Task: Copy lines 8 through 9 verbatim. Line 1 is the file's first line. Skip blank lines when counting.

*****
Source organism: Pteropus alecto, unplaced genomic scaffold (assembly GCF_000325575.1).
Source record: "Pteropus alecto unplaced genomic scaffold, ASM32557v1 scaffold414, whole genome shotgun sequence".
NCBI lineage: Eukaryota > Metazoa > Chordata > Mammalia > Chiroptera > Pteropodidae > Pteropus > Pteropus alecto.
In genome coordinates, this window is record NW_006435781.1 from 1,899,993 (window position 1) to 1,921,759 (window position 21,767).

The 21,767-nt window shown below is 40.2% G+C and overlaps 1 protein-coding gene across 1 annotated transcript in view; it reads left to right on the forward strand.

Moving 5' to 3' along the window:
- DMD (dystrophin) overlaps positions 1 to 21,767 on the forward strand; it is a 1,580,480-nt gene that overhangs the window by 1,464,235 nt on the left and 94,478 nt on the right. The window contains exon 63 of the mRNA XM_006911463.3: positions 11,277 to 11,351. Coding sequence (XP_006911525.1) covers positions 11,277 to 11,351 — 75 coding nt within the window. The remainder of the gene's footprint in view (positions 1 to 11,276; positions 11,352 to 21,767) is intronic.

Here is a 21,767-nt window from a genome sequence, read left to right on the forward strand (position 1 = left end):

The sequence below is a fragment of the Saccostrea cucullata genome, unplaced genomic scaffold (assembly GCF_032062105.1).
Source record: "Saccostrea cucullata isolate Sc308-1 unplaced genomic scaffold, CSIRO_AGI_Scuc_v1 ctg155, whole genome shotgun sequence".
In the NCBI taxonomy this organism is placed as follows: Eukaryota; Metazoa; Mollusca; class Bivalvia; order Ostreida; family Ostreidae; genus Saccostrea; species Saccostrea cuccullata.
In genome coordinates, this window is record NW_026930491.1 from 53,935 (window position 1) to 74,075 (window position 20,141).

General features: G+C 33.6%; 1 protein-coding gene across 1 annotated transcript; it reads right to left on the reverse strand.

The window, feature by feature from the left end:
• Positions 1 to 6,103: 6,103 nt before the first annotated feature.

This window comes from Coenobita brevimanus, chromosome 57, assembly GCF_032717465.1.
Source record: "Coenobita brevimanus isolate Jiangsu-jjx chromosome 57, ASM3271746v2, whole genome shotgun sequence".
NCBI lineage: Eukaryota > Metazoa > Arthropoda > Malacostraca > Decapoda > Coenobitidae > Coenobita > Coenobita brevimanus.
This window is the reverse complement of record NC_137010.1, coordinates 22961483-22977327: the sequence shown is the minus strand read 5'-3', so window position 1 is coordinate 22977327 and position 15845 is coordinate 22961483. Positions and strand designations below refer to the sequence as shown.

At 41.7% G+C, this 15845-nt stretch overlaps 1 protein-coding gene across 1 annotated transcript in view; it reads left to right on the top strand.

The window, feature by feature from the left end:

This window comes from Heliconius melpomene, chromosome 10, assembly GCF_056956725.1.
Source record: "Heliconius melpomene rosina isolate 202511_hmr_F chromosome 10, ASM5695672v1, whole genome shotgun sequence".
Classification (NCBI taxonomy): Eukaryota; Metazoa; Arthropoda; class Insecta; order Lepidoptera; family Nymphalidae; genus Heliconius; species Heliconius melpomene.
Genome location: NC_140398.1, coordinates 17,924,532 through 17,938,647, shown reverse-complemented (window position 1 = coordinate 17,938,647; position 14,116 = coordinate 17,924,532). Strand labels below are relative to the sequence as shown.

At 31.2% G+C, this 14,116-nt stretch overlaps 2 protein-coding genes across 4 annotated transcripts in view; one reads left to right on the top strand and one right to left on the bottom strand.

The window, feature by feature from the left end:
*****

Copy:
Here is a 21,767-nt window from a genome sequence, read left to right on the forward strand (position 1 = left end):

The sequence below is a fragment of the Saccostrea cucullata genome, unplaced genomic scaffold (assembly GCF_032062105.1).